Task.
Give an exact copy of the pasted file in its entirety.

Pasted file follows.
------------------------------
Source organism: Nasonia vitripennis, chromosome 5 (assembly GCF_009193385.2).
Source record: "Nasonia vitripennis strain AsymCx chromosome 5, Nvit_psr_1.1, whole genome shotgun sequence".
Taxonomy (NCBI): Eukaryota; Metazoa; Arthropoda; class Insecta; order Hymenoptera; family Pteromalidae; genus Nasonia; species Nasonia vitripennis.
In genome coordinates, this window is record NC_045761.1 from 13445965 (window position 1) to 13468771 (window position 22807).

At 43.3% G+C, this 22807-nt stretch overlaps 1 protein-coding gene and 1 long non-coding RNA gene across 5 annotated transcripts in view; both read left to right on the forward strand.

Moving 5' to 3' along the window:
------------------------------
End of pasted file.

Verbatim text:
Source organism: Nasonia vitripennis, chromosome 5 (assembly GCF_009193385.2).
Source record: "Nasonia vitripennis strain AsymCx chromosome 5, Nvit_psr_1.1, whole genome shotgun sequence".
Taxonomy (NCBI): Eukaryota; Metazoa; Arthropoda; class Insecta; order Hymenoptera; family Pteromalidae; genus Nasonia; species Nasonia vitripennis.
In genome coordinates, this window is record NC_045761.1 from 13445965 (window position 1) to 13468771 (window position 22807).

At 43.3% G+C, this 22807-nt stretch overlaps 1 protein-coding gene and 1 long non-coding RNA gene across 5 annotated transcripts in view; both read left to right on the forward strand.

Moving 5' to 3' along the window: